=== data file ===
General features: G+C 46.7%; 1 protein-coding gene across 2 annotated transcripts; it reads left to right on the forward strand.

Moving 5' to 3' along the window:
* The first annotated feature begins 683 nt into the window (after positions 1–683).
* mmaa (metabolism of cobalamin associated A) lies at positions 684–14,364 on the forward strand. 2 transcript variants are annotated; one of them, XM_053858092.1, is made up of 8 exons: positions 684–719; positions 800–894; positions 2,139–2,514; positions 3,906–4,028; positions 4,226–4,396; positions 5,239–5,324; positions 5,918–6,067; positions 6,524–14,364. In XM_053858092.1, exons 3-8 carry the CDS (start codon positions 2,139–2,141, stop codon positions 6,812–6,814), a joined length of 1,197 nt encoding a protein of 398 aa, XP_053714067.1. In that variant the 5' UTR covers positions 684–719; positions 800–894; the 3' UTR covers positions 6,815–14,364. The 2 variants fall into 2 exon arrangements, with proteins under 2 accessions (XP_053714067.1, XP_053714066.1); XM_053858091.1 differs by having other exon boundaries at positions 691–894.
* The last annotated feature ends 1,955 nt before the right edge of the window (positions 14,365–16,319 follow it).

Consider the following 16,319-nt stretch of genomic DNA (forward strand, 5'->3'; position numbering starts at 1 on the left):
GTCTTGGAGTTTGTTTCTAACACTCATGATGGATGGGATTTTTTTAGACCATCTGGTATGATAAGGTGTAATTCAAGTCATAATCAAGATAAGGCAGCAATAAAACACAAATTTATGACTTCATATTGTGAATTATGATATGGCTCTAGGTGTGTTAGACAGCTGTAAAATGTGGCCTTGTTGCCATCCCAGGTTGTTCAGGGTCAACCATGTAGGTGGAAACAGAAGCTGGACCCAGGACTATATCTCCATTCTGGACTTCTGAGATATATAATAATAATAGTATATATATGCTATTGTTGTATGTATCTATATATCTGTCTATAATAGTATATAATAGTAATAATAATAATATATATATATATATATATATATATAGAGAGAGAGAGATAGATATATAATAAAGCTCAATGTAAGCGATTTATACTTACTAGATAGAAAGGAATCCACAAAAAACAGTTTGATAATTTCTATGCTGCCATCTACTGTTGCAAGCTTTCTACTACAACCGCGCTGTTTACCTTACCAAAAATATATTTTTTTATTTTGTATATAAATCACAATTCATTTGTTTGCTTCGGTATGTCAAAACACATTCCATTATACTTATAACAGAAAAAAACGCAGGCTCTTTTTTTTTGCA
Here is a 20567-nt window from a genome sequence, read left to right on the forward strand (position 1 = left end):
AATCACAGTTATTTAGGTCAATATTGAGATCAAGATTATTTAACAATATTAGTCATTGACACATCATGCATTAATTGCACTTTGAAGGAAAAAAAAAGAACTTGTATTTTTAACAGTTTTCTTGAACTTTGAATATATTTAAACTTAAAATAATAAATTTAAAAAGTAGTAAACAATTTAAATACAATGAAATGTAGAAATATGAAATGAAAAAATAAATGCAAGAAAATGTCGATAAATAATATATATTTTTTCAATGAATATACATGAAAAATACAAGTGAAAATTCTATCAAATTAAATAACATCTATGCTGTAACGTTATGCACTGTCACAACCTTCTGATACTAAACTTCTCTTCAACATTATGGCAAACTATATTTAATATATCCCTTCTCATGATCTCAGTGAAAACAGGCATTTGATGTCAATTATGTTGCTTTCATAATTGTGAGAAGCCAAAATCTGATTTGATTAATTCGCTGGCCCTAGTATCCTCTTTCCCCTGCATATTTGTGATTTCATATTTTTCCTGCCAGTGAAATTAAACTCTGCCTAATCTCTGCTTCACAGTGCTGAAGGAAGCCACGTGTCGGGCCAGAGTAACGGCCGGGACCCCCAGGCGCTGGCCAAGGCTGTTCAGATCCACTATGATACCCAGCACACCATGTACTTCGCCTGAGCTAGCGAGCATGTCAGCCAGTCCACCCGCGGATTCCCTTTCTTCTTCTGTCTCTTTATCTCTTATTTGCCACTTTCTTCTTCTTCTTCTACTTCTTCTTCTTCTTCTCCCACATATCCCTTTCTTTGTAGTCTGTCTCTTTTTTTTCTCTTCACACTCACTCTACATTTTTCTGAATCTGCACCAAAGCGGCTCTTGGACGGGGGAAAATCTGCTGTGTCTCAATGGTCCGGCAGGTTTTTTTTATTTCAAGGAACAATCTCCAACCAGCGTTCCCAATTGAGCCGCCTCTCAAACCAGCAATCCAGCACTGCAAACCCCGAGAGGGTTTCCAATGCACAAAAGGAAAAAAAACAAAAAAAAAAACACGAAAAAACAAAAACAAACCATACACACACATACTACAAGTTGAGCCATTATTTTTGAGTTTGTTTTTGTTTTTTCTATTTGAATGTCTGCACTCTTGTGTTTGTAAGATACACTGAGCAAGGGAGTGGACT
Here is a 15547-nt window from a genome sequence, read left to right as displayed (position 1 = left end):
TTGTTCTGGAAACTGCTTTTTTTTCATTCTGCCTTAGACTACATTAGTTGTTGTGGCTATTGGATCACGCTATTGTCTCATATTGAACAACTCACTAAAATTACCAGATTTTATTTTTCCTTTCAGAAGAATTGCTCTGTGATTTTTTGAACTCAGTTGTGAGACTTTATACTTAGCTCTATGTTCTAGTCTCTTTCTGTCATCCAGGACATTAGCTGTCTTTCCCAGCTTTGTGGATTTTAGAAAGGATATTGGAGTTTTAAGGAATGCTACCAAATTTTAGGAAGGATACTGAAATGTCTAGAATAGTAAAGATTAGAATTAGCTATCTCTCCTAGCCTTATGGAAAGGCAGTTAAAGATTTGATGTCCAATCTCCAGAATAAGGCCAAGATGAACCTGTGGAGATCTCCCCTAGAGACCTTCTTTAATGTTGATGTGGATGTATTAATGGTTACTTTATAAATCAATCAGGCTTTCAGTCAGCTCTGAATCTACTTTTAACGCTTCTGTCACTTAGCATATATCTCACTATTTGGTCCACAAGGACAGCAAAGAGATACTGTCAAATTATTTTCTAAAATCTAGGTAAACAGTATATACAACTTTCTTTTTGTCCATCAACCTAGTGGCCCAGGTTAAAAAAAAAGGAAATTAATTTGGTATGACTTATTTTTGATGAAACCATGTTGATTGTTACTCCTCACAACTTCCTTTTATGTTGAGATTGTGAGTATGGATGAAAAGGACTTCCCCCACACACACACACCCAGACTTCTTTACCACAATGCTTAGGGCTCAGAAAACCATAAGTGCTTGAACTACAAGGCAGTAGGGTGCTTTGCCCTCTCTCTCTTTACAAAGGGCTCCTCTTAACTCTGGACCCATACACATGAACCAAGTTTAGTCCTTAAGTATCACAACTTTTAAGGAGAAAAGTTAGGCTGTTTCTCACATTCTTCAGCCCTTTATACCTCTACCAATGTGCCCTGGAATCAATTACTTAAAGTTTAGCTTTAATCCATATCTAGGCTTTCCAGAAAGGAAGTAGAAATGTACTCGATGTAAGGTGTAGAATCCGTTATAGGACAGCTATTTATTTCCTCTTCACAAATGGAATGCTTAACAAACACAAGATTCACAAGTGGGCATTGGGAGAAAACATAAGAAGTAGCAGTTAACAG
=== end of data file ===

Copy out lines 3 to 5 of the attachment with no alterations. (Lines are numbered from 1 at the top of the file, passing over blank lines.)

* The first annotated feature begins 683 nt into the window (after positions 1–683).
* mmaa (metabolism of cobalamin associated A) lies at positions 684–14,364 on the forward strand. 2 transcript variants are annotated; one of them, XM_053858092.1, is made up of 8 exons: positions 684–719; positions 800–894; positions 2,139–2,514; positions 3,906–4,028; positions 4,226–4,396; positions 5,239–5,324; positions 5,918–6,067; positions 6,524–14,364. In XM_053858092.1, exons 3-8 carry the CDS (start codon positions 2,139–2,141, stop codon positions 6,812–6,814), a joined length of 1,197 nt encoding a protein of 398 aa, XP_053714067.1. In that variant the 5' UTR covers positions 684–719; positions 800–894; the 3' UTR covers positions 6,815–14,364. The 2 variants fall into 2 exon arrangements, with proteins under 2 accessions (XP_053714067.1, XP_053714066.1); XM_053858091.1 differs by having other exon boundaries at positions 691–894.
* The last annotated feature ends 1,955 nt before the right edge of the window (positions 14,365–16,319 follow it).